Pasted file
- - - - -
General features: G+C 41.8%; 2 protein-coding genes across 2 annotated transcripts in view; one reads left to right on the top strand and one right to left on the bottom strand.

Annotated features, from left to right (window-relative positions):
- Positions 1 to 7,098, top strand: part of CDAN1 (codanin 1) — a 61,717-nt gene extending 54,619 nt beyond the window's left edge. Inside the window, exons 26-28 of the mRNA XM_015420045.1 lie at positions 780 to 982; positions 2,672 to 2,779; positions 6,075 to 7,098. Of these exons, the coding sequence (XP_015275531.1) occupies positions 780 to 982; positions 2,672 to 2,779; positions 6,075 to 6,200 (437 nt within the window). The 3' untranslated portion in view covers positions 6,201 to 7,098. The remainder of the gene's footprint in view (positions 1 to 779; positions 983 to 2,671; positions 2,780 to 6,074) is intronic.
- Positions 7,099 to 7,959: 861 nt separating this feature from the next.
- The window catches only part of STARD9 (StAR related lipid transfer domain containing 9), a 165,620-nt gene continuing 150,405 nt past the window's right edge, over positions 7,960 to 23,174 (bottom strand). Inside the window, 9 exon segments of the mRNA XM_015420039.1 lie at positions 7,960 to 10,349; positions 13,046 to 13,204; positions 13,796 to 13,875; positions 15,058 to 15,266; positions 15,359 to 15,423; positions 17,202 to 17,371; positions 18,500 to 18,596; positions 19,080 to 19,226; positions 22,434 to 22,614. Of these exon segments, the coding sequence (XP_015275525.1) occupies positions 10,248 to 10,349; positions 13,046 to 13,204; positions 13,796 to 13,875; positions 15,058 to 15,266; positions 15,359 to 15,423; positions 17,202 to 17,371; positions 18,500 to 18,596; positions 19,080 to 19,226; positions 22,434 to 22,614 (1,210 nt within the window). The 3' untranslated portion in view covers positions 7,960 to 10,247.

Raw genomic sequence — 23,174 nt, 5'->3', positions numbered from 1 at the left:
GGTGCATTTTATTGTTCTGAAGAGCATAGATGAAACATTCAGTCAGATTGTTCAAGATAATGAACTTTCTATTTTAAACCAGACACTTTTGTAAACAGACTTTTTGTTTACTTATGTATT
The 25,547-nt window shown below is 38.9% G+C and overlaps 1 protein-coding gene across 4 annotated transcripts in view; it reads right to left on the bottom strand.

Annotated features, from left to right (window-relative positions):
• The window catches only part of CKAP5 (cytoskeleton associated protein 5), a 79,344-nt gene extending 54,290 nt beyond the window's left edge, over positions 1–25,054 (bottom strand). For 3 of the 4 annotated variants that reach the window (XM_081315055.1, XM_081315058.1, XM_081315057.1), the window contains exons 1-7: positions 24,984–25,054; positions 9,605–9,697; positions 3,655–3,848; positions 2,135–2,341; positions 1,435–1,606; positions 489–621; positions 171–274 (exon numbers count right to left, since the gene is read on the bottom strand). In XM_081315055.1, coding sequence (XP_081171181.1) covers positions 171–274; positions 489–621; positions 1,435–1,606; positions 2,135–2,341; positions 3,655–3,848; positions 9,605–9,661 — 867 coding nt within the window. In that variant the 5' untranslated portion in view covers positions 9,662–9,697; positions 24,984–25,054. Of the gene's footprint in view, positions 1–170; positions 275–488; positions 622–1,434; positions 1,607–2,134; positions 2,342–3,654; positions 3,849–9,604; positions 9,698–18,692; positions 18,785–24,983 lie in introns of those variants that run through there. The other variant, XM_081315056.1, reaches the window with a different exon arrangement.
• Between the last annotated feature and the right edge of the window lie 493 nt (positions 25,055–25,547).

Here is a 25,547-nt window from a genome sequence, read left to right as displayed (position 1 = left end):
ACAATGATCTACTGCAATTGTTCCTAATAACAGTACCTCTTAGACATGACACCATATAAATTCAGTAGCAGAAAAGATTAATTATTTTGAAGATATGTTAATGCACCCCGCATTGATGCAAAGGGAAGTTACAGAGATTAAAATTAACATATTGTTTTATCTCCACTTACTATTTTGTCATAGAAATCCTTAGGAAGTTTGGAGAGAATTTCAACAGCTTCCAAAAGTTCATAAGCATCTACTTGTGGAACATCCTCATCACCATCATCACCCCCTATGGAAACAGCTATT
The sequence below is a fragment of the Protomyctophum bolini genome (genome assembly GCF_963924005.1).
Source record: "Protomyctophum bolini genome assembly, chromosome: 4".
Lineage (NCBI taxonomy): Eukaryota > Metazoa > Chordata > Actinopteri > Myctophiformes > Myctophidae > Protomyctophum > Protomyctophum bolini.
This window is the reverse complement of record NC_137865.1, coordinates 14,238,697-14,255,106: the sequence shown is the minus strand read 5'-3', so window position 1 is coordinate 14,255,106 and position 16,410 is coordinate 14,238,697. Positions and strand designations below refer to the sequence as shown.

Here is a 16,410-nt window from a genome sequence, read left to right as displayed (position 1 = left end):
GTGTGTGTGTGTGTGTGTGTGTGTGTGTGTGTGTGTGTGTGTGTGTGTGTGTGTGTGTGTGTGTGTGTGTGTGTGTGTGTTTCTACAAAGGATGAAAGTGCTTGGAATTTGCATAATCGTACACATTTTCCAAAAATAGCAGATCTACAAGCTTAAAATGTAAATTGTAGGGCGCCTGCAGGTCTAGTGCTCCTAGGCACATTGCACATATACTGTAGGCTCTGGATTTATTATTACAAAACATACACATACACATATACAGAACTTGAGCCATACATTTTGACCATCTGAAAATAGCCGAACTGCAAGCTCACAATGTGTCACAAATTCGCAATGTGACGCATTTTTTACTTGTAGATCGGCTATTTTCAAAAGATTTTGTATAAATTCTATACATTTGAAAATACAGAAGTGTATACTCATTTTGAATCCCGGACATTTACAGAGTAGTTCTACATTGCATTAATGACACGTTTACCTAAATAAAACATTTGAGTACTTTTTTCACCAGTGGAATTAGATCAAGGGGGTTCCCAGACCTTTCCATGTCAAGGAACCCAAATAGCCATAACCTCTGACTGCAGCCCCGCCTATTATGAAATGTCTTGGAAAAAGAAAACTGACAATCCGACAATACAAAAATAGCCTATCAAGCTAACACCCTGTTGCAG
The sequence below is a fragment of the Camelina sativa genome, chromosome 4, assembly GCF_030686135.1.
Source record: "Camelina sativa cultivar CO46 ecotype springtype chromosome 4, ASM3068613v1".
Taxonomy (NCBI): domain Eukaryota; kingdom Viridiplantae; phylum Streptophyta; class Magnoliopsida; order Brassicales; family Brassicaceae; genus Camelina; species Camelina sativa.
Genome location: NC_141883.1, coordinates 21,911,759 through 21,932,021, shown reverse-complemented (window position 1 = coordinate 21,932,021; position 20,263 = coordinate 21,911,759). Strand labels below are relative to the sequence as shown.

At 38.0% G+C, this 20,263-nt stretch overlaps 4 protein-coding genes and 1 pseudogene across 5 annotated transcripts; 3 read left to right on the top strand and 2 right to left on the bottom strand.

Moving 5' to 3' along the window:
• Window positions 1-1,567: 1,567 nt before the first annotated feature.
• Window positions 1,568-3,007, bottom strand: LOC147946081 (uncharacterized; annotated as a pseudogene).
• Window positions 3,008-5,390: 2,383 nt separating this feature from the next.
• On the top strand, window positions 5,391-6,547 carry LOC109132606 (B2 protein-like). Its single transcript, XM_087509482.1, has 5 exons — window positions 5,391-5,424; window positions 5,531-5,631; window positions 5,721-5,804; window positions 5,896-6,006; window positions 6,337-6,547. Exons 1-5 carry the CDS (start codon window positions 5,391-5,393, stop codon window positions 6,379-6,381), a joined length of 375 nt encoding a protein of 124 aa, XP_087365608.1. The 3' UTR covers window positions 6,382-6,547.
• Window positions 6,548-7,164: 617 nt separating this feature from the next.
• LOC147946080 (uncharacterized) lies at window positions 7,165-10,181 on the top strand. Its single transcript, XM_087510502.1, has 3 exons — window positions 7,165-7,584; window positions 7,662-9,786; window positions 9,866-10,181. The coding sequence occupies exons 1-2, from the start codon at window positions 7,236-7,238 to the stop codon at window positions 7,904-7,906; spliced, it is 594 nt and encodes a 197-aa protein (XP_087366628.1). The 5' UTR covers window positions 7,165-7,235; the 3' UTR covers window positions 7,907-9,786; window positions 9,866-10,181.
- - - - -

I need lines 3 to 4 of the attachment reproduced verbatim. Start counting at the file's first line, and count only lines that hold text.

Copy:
- Positions 1 to 7,098, top strand: part of CDAN1 (codanin 1) — a 61,717-nt gene extending 54,619 nt beyond the window's left edge. Inside the window, exons 26-28 of the mRNA XM_015420045.1 lie at positions 780 to 982; positions 2,672 to 2,779; positions 6,075 to 7,098. Of these exons, the coding sequence (XP_015275531.1) occupies positions 780 to 982; positions 2,672 to 2,779; positions 6,075 to 6,200 (437 nt within the window). The 3' untranslated portion in view covers positions 6,201 to 7,098. The remainder of the gene's footprint in view (positions 1 to 779; positions 983 to 2,671; positions 2,780 to 6,074) is intronic.
- Positions 7,099 to 7,959: 861 nt separating this feature from the next.